Q&A with Gregory Wilson

Bio-Pic-for-Readercon--Gregory A. Wilson

1. What is the title of your newest book or short story?  What’s it about?  Where can readers find it?

            My latest work is Icarus: A Graphic Novel, a graphic novel based on my novel of the same name being published by Silence in the Library Publishing–a story which follows the adventures of Icarus and Jellinek, two beings who are, on the surface, as different from one another as they could possibly be.  Icarus is a tall, fair-skinned young man with wings, incredible powers, and no memory of anything other than his name; Jellinek is a short, flamepetal prospector with tough red skin, a two-tailed lava resistant creature called a “solar” for a companion, and a general dislike of everyone around him.  Together, they must defeat a race of tyrants that has enslaved the world of Vol. Through the course of the story they discover that they are more alike than they can possibly imagine.   Based on my novel of the same name, Icarus is illustrated by the insanely talented Matt Slay, a professional comic artist.

2. How did you choose to become a writer?

That’s an excellent question, and I guess the answer is twofold.  First, I’ve always been interested in communication, and I love the idea of being able to reach out to people in many different mediums.  I spent a lot of time in college and graduate school, especially later on, doing speech and debate at a high competitive level, and I’ve never grown tired of the thrill I get from being able to reach people and (with luck) bring them together.  Writing gave me the opportunity to do that in a more permanent form, where people can go back to that form of communication over and over again.  Second, I love literature, and within that broad field I particularly enjoy speculative fiction–books like The Hobbit fired my imagination when I was young, and having the chance to contribute to that experience in others–and being able to publicly share a world I’ve imagined and developed privately–is incredible.  Writing was a logical way to make that possible.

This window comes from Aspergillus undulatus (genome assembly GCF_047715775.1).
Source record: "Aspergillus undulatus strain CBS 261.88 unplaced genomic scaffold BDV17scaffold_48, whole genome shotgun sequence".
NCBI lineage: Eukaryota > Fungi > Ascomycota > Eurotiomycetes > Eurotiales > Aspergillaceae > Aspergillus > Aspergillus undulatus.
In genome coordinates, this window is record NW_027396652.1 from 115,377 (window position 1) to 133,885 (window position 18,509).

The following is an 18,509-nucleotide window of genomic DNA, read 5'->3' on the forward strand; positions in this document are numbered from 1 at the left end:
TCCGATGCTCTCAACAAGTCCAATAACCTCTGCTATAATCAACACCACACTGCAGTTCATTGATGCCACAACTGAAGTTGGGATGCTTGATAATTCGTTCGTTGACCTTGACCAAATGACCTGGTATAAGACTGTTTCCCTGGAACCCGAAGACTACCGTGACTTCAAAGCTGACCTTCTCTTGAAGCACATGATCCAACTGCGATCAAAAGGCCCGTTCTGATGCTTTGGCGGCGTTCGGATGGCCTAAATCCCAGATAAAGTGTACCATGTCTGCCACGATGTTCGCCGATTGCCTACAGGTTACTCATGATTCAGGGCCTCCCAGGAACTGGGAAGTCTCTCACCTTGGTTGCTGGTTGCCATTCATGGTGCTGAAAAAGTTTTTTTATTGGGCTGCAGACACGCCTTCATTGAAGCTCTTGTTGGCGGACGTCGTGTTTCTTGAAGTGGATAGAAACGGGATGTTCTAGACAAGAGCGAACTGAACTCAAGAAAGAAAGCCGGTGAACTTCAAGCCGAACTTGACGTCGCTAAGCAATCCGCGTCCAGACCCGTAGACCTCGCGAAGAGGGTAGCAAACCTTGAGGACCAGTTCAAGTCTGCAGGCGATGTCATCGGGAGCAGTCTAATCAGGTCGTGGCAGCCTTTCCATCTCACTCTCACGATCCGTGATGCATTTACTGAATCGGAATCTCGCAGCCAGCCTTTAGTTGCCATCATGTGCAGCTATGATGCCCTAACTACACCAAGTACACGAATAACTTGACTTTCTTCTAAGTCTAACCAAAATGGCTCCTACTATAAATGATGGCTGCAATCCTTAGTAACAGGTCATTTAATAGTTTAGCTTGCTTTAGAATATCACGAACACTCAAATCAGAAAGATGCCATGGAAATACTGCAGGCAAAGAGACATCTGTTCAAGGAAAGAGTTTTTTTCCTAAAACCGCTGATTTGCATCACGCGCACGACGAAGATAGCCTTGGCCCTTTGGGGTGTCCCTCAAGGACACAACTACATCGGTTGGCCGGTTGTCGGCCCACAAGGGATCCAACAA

3. What’s your favorite part of writing a new book or story?  What do you like the least?

My favorite part is the sense of discovery as I bring imagined worlds to life in prose–there are often moments that come off somewhat different on the page than I had imagined them in my head, and those are great experiences for me.  Of course, those different moments are sometimes unsuccessful ones, when I have to go back and reconceptualize the scene in question, and those times are…less fun, to be charitable!

4. What inspired your new book or story?

My first novel, a work of epic fantasy called The Third Sign, came out in 2009 from Gale Cengage, and I wrote Icarus because I wanted to do something still fantastical but very different.  My original inspiration was actually a Cirque du Soleil performance in which a winged creature confronts many bizarre and fantastic creatures in another world, and that experience combined with an interest in mythology (including, of course, the Icarus one) led to the writing of Icarus.  I’ve always thought Icarus is a very visual story, so when I saw some of Matt Slay’s illustrations for Silence in the Library’s Time Traveled Tales anthology–including the one for the prologue to Icarus, which I had originally submitted to that antho–I knew I had found someone who could bring the story to pictoral life. I spoke to Ron Garner at SitL about the idea, and the rest is history.

5. What advice would you give to an aspiring writer?

            A few things: read widely, in many genres (and forms) outside of your favorite ones.  Write widely, going outside your comfort zone when you can, building on your strengths and trying to improve your weaknesses.  Listen to and learn from others–not just friends and family, but colleagues and experts in your discipline and others.  Be persistent, be confident, be humble, and most of all, be patient, with the process and yourself.  It will serve you well in this business.

Click here to listen to a special read of Icarus.

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